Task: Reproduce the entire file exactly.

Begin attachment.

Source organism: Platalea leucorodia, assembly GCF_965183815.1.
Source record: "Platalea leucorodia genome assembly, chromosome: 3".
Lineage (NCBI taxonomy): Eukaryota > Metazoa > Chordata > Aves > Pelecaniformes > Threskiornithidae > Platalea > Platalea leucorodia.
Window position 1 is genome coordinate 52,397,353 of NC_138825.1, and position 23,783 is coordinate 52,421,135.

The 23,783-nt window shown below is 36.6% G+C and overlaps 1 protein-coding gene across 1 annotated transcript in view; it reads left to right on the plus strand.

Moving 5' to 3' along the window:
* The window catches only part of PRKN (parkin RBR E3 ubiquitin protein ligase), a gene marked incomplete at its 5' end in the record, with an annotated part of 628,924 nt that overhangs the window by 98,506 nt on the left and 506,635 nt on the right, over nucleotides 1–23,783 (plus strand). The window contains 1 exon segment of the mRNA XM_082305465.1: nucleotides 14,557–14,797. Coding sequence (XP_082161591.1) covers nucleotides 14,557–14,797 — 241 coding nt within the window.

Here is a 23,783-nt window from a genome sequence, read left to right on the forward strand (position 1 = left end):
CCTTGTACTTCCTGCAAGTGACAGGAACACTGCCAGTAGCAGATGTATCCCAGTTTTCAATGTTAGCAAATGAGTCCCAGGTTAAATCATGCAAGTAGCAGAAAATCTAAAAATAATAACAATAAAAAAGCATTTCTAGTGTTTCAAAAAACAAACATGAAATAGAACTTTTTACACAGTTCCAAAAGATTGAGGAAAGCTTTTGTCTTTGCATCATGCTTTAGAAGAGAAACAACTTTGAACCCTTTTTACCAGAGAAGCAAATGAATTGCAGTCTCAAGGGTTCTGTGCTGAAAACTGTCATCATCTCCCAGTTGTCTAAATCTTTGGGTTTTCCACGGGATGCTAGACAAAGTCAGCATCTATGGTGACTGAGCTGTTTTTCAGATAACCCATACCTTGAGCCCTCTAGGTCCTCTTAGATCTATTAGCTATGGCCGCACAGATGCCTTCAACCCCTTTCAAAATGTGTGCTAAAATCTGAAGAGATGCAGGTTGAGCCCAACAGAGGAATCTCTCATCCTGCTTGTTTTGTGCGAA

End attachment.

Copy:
Source organism: Platalea leucorodia, assembly GCF_965183815.1.
Source record: "Platalea leucorodia genome assembly, chromosome: 3".
Lineage (NCBI taxonomy): Eukaryota > Metazoa > Chordata > Aves > Pelecaniformes > Threskiornithidae > Platalea > Platalea leucorodia.
Window position 1 is genome coordinate 52,397,353 of NC_138825.1, and position 23,783 is coordinate 52,421,135.

The 23,783-nt window shown below is 36.6% G+C and overlaps 1 protein-coding gene across 1 annotated transcript in view; it reads left to right on the plus strand.

Moving 5' to 3' along the window:
* The window catches only part of PRKN (parkin RBR E3 ubiquitin protein ligase), a gene marked incomplete at its 5' end in the record, with an annotated part of 628,924 nt that overhangs the window by 98,506 nt on the left and 506,635 nt on the right, over nucleotides 1–23,783 (plus strand). The window contains 1 exon segment of the mRNA XM_082305465.1: nucleotides 14,557–14,797. Coding sequence (XP_082161591.1) covers nucleotides 14,557–14,797 — 241 coding nt within the window.

Here is a 23,783-nt window from a genome sequence, read left to right on the forward strand (position 1 = left end):
CCTTGTACTTCCTGCAAGTGACAGGAACACTGCCAGTAGCAGATGTATCCCAGTTTTCAATGTTAGCAAATGAGTCCCAGGTTAAATCATGCAAGTAGCAGAAAATCTAAAAATAATAACAATAAAAAAGCATTTCTAGTGTTTCAAAAAACAAACATGAAATAGAACTTTTTACACAGTTCCAAAAGATTGAGGAAAGCTTTTGTCTTTGCATCATGCTTTAGAAGAGAAACAACTTTGAACCCTTTTTACCAGAGAAGCAAATGAATTGCAGTCTCAAGGGTTCTGTGCTGAAAACTGTCATCATCTCCCAGTTGTCTAAATCTTTGGGTTTTCCACGGGATGCTAGACAAAGTCAGCATCTATGGTGACTGAGCTGTTTTTCAGATAACCCATACCTTGAGCCCTCTAGGTCCTCTTAGATCTATTAGCTATGGCCGCACAGATGCCTTCAACCCCTTTCAAAATGTGTGCTAAAATCTGAAGAGATGCAGGTTGAGCCCAACAGAGGAATCTCTCATCCTGCTTGTTTTGTGCGAA